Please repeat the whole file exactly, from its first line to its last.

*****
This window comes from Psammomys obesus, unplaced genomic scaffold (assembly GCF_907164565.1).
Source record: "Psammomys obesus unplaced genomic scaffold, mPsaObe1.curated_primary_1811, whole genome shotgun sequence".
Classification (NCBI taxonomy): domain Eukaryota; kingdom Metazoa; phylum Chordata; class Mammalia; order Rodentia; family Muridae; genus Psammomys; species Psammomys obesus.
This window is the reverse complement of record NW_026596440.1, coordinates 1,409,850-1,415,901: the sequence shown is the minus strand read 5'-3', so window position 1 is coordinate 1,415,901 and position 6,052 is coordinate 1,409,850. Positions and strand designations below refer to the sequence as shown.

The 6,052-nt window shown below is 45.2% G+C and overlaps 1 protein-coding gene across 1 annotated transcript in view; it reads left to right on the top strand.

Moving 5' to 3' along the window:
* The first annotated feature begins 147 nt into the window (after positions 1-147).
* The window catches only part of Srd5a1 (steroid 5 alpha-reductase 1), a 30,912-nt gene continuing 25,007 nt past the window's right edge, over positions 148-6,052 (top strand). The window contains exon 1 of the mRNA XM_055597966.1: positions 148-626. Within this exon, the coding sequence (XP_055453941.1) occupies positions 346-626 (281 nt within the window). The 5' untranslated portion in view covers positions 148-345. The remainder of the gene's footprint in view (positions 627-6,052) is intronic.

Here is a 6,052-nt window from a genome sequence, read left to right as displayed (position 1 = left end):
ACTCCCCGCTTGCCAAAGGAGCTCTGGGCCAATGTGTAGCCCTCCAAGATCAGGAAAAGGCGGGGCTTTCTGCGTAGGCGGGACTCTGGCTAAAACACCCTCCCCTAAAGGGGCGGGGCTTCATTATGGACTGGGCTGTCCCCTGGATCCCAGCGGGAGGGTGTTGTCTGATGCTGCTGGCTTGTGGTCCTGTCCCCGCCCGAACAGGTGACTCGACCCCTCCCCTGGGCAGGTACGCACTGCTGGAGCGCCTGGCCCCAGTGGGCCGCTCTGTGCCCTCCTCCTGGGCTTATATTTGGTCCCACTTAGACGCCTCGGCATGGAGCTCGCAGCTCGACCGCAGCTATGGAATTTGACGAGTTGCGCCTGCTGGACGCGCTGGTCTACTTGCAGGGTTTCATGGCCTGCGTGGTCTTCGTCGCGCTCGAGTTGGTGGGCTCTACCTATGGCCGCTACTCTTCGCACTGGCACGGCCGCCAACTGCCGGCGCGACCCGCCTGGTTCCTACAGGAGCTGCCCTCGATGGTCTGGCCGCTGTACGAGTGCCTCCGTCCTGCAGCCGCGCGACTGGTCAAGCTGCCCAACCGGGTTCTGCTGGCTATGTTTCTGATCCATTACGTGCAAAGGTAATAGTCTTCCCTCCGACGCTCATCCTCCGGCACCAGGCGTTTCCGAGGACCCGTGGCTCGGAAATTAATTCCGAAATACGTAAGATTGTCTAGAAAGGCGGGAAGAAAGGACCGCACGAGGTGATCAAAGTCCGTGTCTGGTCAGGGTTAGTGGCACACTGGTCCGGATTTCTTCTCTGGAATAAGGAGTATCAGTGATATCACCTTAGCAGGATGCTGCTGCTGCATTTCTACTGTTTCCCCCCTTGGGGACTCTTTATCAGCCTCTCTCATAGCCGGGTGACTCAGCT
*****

This window comes from Psammomys obesus, unplaced genomic scaffold (assembly GCF_907164565.1).
Source record: "Psammomys obesus unplaced genomic scaffold, mPsaObe1.curated_primary_1811, whole genome shotgun sequence".
Classification (NCBI taxonomy): domain Eukaryota; kingdom Metazoa; phylum Chordata; class Mammalia; order Rodentia; family Muridae; genus Psammomys; species Psammomys obesus.
This window is the reverse complement of record NW_026596440.1, coordinates 1,409,850-1,415,901: the sequence shown is the minus strand read 5'-3', so window position 1 is coordinate 1,415,901 and position 6,052 is coordinate 1,409,850. Positions and strand designations below refer to the sequence as shown.

The 6,052-nt window shown below is 45.2% G+C and overlaps 1 protein-coding gene across 1 annotated transcript in view; it reads left to right on the top strand.

Moving 5' to 3' along the window:
* The first annotated feature begins 147 nt into the window (after positions 1-147).
* The window catches only part of Srd5a1 (steroid 5 alpha-reductase 1), a 30,912-nt gene continuing 25,007 nt past the window's right edge, over positions 148-6,052 (top strand). The window contains exon 1 of the mRNA XM_055597966.1: positions 148-626. Within this exon, the coding sequence (XP_055453941.1) occupies positions 346-626 (281 nt within the window). The 5' untranslated portion in view covers positions 148-345. The remainder of the gene's footprint in view (positions 627-6,052) is intronic.

Here is a 6,052-nt window from a genome sequence, read left to right as displayed (position 1 = left end):
ACTCCCCGCTTGCCAAAGGAGCTCTGGGCCAATGTGTAGCCCTCCAAGATCAGGAAAAGGCGGGGCTTTCTGCGTAGGCGGGACTCTGGCTAAAACACCCTCCCCTAAAGGGGCGGGGCTTCATTATGGACTGGGCTGTCCCCTGGATCCCAGCGGGAGGGTGTTGTCTGATGCTGCTGGCTTGTGGTCCTGTCCCCGCCCGAACAGGTGACTCGACCCCTCCCCTGGGCAGGTACGCACTGCTGGAGCGCCTGGCCCCAGTGGGCCGCTCTGTGCCCTCCTCCTGGGCTTATATTTGGTCCCACTTAGACGCCTCGGCATGGAGCTCGCAGCTCGACCGCAGCTATGGAATTTGACGAGTTGCGCCTGCTGGACGCGCTGGTCTACTTGCAGGGTTTCATGGCCTGCGTGGTCTTCGTCGCGCTCGAGTTGGTGGGCTCTACCTATGGCCGCTACTCTTCGCACTGGCACGGCCGCCAACTGCCGGCGCGACCCGCCTGGTTCCTACAGGAGCTGCCCTCGATGGTCTGGCCGCTGTACGAGTGCCTCCGTCCTGCAGCCGCGCGACTGGTCAAGCTGCCCAACCGGGTTCTGCTGGCTATGTTTCTGATCCATTACGTGCAAAGGTAATAGTCTTCCCTCCGACGCTCATCCTCCGGCACCAGGCGTTTCCGAGGACCCGTGGCTCGGAAATTAATTCCGAAATACGTAAGATTGTCTAGAAAGGCGGGAAGAAAGGACCGCACGAGGTGATCAAAGTCCGTGTCTGGTCAGGGTTAGTGGCACACTGGTCCGGATTTCTTCTCTGGAATAAGGAGTATCAGTGATATCACCTTAGCAGGATGCTGCTGCTGCATTTCTACTGTTTCCCCCCTTGGGGACTCTTTATCAGCCTCTCTCATAGCCGGGTGACTCAGCT